“I was in the National Guard, and I was trained with sleep deprivation, and that doesn’t compare to how little sleep you get after having a baby.” I stared back at my coworker with fear and anxiety in my eyes. My pregnant belly and I were just passing by in the hallway and in return we got this unsolicited story about how little sleep I would be getting in the first year of my baby’s life. I let out a half-hearted chuckled and made some trite remark, “So I’ve heard. I am doing all the sleeping I can now.” Then, I walked away and probably sobbed a thousand tears.
As it turns out, a lot of people like to warn new moms-to-be how drastically their lives will change in the sleep department. Well-intentioned, I am sure, but as if I didn’t have enough (food) on my plate to begin with, I now decided my life mission was to learn all I could about baby sleep.
I bought books. I read sleep experts’ blogs. I acquired DVDs. I took classes. I downloaded music guaranteed to soothe a baby. I took detailed notes. I briefed and trained my husband like we were preparing for battle.
And it worked! Our son was born and immediately we began implementing what we learned. Sure, we had our fair share of exhausting days and even more exhausting nights, but I could not be more thankful for these sleep experts and all the wisdom they bestowed on us.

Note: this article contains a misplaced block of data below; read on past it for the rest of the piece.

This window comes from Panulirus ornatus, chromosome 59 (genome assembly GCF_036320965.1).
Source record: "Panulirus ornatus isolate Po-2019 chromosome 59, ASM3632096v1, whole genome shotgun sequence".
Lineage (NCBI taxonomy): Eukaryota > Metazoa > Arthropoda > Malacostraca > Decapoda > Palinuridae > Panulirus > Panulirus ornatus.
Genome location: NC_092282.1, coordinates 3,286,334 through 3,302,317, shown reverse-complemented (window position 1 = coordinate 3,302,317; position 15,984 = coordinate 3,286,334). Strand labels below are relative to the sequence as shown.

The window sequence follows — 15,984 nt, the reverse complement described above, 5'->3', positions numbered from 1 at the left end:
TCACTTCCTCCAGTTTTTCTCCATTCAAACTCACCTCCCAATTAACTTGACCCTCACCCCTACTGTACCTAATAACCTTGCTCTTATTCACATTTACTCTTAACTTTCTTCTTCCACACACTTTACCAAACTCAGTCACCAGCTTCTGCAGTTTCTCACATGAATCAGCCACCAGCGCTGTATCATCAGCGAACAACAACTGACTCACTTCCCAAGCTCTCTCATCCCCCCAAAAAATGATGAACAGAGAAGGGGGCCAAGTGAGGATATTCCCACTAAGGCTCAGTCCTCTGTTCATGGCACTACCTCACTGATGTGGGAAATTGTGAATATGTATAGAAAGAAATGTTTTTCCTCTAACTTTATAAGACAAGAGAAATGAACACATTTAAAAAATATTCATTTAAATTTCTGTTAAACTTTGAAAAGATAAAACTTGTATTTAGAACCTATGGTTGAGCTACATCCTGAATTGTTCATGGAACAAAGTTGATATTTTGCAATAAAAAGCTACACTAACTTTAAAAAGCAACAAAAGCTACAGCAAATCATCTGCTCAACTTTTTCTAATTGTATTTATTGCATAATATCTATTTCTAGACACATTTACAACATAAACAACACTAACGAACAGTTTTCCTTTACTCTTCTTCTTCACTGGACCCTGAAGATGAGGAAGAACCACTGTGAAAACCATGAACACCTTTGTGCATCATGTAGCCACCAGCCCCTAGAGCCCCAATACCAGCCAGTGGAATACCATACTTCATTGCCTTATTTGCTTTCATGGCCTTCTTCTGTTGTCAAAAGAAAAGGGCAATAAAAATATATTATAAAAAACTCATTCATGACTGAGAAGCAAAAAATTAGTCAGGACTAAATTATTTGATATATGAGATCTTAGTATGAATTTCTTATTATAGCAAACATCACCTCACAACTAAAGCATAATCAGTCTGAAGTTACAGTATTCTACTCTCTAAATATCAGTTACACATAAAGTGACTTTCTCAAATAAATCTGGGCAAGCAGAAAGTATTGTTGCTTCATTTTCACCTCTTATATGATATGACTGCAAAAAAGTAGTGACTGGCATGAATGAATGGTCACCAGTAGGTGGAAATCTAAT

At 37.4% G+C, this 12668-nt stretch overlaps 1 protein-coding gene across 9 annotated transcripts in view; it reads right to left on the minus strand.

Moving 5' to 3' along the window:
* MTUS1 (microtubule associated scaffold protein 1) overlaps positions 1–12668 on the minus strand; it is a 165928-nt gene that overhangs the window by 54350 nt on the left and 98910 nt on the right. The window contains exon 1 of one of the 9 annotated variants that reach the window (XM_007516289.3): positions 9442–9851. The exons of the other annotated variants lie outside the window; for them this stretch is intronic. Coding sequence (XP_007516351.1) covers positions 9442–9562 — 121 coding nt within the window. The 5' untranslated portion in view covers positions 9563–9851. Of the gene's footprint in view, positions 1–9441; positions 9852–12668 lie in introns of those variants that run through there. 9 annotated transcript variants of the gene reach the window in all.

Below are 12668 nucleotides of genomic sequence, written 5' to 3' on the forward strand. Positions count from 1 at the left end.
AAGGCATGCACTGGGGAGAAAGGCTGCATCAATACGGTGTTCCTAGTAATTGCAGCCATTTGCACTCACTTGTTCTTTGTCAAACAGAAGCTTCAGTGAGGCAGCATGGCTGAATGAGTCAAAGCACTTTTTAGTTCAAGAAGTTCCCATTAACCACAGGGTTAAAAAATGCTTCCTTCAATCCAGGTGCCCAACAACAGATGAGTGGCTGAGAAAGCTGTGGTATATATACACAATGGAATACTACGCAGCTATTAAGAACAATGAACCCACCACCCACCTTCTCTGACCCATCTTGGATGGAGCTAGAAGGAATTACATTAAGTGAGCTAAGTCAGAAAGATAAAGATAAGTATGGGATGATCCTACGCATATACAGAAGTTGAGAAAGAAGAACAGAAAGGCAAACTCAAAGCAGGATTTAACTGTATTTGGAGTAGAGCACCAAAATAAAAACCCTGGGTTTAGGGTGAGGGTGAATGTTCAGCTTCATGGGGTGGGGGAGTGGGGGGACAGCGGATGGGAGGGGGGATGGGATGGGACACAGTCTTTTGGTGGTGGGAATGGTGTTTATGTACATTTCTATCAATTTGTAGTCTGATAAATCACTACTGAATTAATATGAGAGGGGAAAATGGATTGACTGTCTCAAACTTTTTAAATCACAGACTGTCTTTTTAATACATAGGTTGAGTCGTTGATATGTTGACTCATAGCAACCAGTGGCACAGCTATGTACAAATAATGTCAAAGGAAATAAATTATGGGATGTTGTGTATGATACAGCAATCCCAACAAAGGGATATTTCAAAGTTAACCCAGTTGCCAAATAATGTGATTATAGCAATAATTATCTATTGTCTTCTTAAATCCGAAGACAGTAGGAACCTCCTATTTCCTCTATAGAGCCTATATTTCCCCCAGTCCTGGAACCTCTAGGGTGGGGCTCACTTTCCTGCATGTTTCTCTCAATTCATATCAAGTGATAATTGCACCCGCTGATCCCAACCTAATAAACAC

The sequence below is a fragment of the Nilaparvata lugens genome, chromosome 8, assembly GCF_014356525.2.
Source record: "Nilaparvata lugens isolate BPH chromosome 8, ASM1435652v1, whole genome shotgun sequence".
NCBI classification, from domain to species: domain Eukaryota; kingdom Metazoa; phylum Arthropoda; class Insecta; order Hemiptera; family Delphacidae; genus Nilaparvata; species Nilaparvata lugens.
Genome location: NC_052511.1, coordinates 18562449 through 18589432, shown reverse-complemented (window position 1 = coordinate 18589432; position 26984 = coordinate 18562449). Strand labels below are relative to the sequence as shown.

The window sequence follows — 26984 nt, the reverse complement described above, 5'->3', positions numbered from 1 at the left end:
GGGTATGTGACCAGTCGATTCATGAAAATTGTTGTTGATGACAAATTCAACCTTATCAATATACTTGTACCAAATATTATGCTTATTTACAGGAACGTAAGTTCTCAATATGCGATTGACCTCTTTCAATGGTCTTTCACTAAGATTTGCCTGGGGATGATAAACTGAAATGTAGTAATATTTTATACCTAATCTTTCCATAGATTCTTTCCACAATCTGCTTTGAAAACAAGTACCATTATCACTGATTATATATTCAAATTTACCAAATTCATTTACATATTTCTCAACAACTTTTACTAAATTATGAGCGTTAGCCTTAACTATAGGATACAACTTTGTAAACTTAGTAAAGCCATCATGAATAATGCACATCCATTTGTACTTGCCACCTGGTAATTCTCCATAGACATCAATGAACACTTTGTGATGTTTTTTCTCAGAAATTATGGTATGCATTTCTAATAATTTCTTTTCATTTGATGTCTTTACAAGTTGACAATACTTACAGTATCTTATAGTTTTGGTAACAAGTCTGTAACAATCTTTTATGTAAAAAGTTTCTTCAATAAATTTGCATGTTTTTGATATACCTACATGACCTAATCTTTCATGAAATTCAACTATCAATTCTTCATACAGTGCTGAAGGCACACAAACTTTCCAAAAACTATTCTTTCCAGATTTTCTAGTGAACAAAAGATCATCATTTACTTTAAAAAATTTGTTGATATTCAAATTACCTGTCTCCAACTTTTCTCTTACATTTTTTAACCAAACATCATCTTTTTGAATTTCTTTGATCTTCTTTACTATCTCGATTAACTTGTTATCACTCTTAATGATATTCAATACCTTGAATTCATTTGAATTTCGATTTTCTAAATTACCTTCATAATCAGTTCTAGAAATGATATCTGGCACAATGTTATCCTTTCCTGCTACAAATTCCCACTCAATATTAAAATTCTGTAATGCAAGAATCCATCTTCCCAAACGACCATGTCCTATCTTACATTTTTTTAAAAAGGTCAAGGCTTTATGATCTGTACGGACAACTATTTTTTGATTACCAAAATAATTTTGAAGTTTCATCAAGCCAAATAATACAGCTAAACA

It became a joke in our household. Our son would have a slight hiccup in his sleeping, or his napping would be off. I would furiously scour the blogs and books, and say, “Well so-and-so says… or (insert sleep expert’s name here) says….” It only took one night of little to no sleep and my husband would be desperately begging to know, “What do the books say?”
The months ticked on, and as our son grew older, the bedtime routine grew shorter. One day, he grew out of his swaddle, and no longer was Mommy needed for those precious minutes of wrapping him snuggly up. Not long after, he learned to self-soothe, and no longer was Mommy needed to pick him back up and rock or bounce him back to sleep. Eventually, he stopped breastfeeding, and Mommy was no longer needed to hold and feed him goodnight.
Now at 18 months, he hands me a book, we read it, say our prayers, sing a song, and I can plop him right down in the crib. We are thrilled with how well the sleeping journey has gone.
But some nights I hold him just a bit longer. Read to him just a bit more. Sing to him just a bit extra. And then I put him down and walk out. I stare at the monitor, watching my baby squirm around as he slowly starts to drift off. Longingly, I crave to walk right back into that nursery and rock him to sleep.
The books and blogs, though, say nothing on this. There is no handbook on what a mom should do when her child no longer needs her to fall asleep. I glance back at my peaceful baby one more time. And on some nights, perhaps when the house is particularly quiet and the moonlight shines in through the window, I go back in, and I rock. And I’m okay with that.